The findings contradicted previous studies, which was interesting by itself, but also made it easy for me to reach out to all those who had cited previous research on search results viewing behavior and ask them to update their links.
Instead of generating a story from scratch and hoping it will catch on, you take a trending topic and try to hijack it and inject your own brand or narrative into the already trending topic.
Nowadays, this is incredibly common, and because of that, much harder to pull off than it used to be. Also, the news cycle turns so quickly now that it’s sometimes hard to justify creating campaigns for topics that may be forgotten about in 24 hours.
But the classic example of newsjacking (now taught in university PR classes) is Oreo newsjacking the super bowl in 2013.
The power went out in the New Orleans Superdome. There was a trending topic on Twitter, and everyone was talking about it. Oreo, in their prescient brand agility, quickly Tweeted this:
Nowadays, you see a lot of bloggers trying to intertwine their brand narrative into popular culture artifacts like TV series and celebrity news.
You can count on it: any sufficiently large cultural phenomenon will trigger a marketer’s underlying need for siphoning attention from it.
4. Surround Sound SEO
Last up, we have my favorite digital PR technique: the Surround Sound SEO strategy.
Before diving into why I love the Surround Sound strategy, a brief description of the strategy is in order.
If you want to find a new book to read, what do you do?
If you’re like me, you ask a bunch of trusted friends what they’ve been reading lately. Or you post on Twitter asking for a recommendation (same thing, but with Twitter friends).
If I ask 10 people what book they recommend, and one of them says, “Founder Brand,” I might check out that book. But if all 10 friends evangelize Dave Gerhardt’s book, then I’m pretty likely to buy it.
This concept is known as “reach and frequency” in advertising.
Reach is how many people see your ad, message, or product.
Frequency is how often they see this message.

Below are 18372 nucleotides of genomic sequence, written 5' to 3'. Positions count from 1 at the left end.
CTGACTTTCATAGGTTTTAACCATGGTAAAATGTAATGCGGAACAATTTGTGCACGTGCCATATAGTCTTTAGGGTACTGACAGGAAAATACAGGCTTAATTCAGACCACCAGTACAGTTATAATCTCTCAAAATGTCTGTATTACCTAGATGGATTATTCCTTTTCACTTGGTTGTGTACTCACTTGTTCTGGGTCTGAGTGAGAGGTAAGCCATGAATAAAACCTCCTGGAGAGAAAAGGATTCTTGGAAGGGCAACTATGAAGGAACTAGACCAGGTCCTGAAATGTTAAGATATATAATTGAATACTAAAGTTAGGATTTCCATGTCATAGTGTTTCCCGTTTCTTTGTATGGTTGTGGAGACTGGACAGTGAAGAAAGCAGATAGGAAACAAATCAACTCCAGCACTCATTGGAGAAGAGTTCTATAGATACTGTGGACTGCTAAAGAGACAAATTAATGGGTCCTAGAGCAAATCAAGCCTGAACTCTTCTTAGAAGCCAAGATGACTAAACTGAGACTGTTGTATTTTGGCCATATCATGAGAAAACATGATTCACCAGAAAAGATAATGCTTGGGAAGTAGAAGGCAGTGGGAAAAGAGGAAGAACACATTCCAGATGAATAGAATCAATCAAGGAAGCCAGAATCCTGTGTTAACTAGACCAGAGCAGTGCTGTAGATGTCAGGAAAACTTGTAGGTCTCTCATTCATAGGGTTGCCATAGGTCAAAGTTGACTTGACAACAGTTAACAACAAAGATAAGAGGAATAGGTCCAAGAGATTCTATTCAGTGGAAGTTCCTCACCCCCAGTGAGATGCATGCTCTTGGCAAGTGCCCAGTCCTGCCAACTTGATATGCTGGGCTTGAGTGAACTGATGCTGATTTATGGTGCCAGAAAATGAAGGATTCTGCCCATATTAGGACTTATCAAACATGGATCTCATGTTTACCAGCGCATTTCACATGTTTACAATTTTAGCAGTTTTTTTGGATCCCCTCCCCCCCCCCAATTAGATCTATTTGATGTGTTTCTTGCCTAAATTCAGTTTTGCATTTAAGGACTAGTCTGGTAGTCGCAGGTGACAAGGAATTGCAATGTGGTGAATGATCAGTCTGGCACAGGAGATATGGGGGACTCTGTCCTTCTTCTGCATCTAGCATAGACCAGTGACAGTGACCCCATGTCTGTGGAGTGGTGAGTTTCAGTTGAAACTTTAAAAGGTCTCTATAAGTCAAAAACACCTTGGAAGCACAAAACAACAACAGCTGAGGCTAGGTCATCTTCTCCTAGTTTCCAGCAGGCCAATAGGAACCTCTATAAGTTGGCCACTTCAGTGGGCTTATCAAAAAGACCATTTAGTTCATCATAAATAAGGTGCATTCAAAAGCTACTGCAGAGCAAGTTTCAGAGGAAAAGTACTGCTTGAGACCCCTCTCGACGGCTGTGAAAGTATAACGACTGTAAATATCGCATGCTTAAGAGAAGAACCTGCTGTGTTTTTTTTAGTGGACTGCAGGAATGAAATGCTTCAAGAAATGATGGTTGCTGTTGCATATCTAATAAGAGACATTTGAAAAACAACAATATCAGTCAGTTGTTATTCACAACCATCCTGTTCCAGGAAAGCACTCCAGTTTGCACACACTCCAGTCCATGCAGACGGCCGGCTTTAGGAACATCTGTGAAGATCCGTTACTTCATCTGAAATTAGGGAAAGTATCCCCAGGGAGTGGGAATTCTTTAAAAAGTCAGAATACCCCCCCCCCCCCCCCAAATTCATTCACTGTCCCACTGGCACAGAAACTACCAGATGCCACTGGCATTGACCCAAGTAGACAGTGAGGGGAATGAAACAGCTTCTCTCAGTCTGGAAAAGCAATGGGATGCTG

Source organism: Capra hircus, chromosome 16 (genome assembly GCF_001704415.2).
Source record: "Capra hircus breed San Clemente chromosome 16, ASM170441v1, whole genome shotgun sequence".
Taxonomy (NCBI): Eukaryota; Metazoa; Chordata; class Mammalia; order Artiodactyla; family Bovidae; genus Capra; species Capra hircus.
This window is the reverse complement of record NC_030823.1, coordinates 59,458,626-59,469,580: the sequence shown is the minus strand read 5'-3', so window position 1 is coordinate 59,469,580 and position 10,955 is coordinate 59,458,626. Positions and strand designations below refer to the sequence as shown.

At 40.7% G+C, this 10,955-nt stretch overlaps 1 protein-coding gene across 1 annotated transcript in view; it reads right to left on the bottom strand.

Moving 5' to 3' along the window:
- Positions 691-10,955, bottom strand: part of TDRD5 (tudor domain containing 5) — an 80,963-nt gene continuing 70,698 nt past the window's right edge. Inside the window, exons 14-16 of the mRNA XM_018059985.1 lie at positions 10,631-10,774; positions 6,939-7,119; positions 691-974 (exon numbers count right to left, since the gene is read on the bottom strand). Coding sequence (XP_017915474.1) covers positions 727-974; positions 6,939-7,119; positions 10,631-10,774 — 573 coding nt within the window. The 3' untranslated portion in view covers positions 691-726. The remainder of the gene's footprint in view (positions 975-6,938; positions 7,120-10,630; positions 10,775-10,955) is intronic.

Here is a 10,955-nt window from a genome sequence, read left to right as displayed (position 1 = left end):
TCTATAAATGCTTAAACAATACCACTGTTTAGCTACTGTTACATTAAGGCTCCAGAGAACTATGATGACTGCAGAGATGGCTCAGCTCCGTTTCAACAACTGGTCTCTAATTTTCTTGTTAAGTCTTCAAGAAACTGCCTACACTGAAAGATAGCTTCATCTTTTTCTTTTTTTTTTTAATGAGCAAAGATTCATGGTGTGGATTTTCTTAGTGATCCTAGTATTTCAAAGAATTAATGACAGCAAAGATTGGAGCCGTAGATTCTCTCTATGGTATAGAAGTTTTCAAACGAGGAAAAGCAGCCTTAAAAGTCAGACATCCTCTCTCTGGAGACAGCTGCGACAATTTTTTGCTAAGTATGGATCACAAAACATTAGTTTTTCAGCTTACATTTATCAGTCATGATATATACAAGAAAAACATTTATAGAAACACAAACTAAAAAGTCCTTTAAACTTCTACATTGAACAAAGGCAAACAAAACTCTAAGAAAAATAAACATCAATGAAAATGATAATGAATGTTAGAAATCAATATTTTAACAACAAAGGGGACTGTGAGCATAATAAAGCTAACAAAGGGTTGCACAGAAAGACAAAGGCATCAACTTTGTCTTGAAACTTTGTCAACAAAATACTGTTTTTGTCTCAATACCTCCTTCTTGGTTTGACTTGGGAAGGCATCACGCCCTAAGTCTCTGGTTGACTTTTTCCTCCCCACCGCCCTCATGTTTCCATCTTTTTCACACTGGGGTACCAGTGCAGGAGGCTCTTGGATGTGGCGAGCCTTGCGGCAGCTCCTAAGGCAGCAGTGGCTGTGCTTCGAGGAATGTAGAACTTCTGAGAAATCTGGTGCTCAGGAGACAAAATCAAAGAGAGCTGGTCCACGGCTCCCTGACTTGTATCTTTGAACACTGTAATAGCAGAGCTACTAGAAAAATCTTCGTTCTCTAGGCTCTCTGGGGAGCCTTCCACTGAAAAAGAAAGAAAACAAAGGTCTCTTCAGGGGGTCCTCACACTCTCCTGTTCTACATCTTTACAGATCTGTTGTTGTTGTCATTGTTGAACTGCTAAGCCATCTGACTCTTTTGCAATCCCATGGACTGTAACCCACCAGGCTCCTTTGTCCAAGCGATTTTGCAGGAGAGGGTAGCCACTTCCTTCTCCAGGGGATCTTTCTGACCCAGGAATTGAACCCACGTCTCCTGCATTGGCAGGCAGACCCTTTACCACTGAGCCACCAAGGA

Turns out, ad effectiveness improves with increased frequency.
The same effect applies to SEO.
In this context, “reach” can be defined by the keyword and its search volume and intent.
Take, for example, the keyword “best content marketing podcasts.” This has a monthly search volume of 70, and the intent is…well, to find podcast recommendations.
Frequency is how many times a given brand (or podcast) appears in the top search results for this query.
Because the search results are basically listicles, my podcast can feasibly be mentioned in all of these results.
If my podcast is mentioned only on one page, though, it’s like only 1 out of 10 friends recommending a book. If my podcast is mentioned on all 10 of the top ranking pages, it’s like everyone in my group recommending the same book.
As for an example of the Surround Sound strategy, we actually did this with our podcast and reached a SERP visibility of 45.6% for “best content marketing podcasts.”
Irina Nica and I worked on a large Surround Sound project a couple of years back. She wrote a better blog post than I could on our process and results, but basically, here was the process:
- Define your product-exploration keywords (things like “best [product]”)
- Determine your current performance for those product-exploration keywords (this and the next two steps is where you use a tool like Semrush’s Surround Sound tool)
- Understand your brand’s current visibility on the SERPs (this takes into account all of your product-exploration keywords to get a more holistic brand awareness measure).
- Identify opportunities to improve your SERP visibility
- Define a clear goal for your visibility score
- Start outreach for long-term partnerships
Outreach and relationships are what will make or break your Surround Sound SEO efforts. But if you can pull it off, the Surround Sound strategy is the perfect way to do digital PR:
- You’ll get high value backlinks
- These backlinks contribute to referral traffic
- SERP Visibility is a proxy for your share of voice in a given niche, as it grows, you’re contributing to brand awareness.
Digital PR and traditional PR have the same goals: drive awareness, sculpt the narrative, and capture attention for your brand.
Digital PR does so on the digital landscape exclusively, which means the specific way you track performance is a little different.
The numbers you track to determine Digital PR success have much more in common with SEO and growth, which puts digital PR in the center of multiple functions, including content marketing, SEO, communications, brand, and demand generation.
It’s a cross-functional, multi-disciplinary effort, and one that is incredibly common for digitally native brands.